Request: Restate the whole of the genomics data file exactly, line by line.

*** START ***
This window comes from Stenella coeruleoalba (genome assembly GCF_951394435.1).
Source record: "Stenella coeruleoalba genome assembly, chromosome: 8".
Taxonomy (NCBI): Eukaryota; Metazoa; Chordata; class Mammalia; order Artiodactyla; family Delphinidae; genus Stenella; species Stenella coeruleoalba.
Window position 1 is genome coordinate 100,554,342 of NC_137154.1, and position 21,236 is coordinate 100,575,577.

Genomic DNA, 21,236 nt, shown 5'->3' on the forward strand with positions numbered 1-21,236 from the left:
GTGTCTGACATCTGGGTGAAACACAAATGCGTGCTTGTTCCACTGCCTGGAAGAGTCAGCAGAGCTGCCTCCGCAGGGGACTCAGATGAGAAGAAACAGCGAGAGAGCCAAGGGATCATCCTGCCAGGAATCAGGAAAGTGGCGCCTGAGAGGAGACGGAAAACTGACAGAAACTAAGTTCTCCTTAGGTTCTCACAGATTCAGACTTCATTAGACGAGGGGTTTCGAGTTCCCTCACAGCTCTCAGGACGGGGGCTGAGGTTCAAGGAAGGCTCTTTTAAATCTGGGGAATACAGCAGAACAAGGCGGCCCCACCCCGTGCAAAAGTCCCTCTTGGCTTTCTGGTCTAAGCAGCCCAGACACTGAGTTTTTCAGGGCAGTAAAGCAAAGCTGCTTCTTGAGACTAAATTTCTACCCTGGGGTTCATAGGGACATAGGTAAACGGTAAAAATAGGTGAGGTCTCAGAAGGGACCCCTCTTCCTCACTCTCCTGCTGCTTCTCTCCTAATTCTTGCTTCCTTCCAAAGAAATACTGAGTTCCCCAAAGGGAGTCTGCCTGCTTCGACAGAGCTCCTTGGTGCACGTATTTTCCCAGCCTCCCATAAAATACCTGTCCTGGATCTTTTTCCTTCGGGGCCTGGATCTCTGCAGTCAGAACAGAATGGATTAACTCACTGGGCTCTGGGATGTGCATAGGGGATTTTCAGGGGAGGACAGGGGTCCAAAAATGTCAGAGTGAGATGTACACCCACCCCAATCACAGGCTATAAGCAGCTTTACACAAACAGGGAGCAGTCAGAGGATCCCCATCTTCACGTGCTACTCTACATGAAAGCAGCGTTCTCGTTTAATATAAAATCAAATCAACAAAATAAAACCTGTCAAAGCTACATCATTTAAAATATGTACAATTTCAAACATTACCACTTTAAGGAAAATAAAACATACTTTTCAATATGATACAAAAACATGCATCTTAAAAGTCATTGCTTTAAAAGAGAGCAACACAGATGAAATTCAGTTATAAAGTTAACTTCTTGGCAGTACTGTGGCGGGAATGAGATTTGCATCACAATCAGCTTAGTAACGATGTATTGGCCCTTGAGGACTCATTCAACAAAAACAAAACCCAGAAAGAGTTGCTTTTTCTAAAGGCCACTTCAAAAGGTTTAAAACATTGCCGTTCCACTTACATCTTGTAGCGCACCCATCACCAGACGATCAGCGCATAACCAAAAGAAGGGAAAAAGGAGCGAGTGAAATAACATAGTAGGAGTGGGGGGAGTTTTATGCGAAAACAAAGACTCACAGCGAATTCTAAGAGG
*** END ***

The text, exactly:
This window comes from Stenella coeruleoalba (genome assembly GCF_951394435.1).
Source record: "Stenella coeruleoalba genome assembly, chromosome: 8".
Taxonomy (NCBI): Eukaryota; Metazoa; Chordata; class Mammalia; order Artiodactyla; family Delphinidae; genus Stenella; species Stenella coeruleoalba.
Window position 1 is genome coordinate 100,554,342 of NC_137154.1, and position 21,236 is coordinate 100,575,577.

Genomic DNA, 21,236 nt, shown 5'->3' on the forward strand with positions numbered 1-21,236 from the left:
GTGTCTGACATCTGGGTGAAACACAAATGCGTGCTTGTTCCACTGCCTGGAAGAGTCAGCAGAGCTGCCTCCGCAGGGGACTCAGATGAGAAGAAACAGCGAGAGAGCCAAGGGATCATCCTGCCAGGAATCAGGAAAGTGGCGCCTGAGAGGAGACGGAAAACTGACAGAAACTAAGTTCTCCTTAGGTTCTCACAGATTCAGACTTCATTAGACGAGGGGTTTCGAGTTCCCTCACAGCTCTCAGGACGGGGGCTGAGGTTCAAGGAAGGCTCTTTTAAATCTGGGGAATACAGCAGAACAAGGCGGCCCCACCCCGTGCAAAAGTCCCTCTTGGCTTTCTGGTCTAAGCAGCCCAGACACTGAGTTTTTCAGGGCAGTAAAGCAAAGCTGCTTCTTGAGACTAAATTTCTACCCTGGGGTTCATAGGGACATAGGTAAACGGTAAAAATAGGTGAGGTCTCAGAAGGGACCCCTCTTCCTCACTCTCCTGCTGCTTCTCTCCTAATTCTTGCTTCCTTCCAAAGAAATACTGAGTTCCCCAAAGGGAGTCTGCCTGCTTCGACAGAGCTCCTTGGTGCACGTATTTTCCCAGCCTCCCATAAAATACCTGTCCTGGATCTTTTTCCTTCGGGGCCTGGATCTCTGCAGTCAGAACAGAATGGATTAACTCACTGGGCTCTGGGATGTGCATAGGGGATTTTCAGGGGAGGACAGGGGTCCAAAAATGTCAGAGTGAGATGTACACCCACCCCAATCACAGGCTATAAGCAGCTTTACACAAACAGGGAGCAGTCAGAGGATCCCCATCTTCACGTGCTACTCTACATGAAAGCAGCGTTCTCGTTTAATATAAAATCAAATCAACAAAATAAAACCTGTCAAAGCTACATCATTTAAAATATGTACAATTTCAAACATTACCACTTTAAGGAAAATAAAACATACTTTTCAATATGATACAAAAACATGCATCTTAAAAGTCATTGCTTTAAAAGAGAGCAACACAGATGAAATTCAGTTATAAAGTTAACTTCTTGGCAGTACTGTGGCGGGAATGAGATTTGCATCACAATCAGCTTAGTAACGATGTATTGGCCCTTGAGGACTCATTCAACAAAAACAAAACCCAGAAAGAGTTGCTTTTTCTAAAGGCCACTTCAAAAGGTTTAAAACATTGCCGTTCCACTTACATCTTGTAGCGCACCCATCACCAGACGATCAGCGCATAACCAAAAGAAGGGAAAAAGGAGCGAGTGAAATAACATAGTAGGAGTGGGGGGAGTTTTATGCGAAAACAAAGACTCACAGCGAATTCTAAGAGG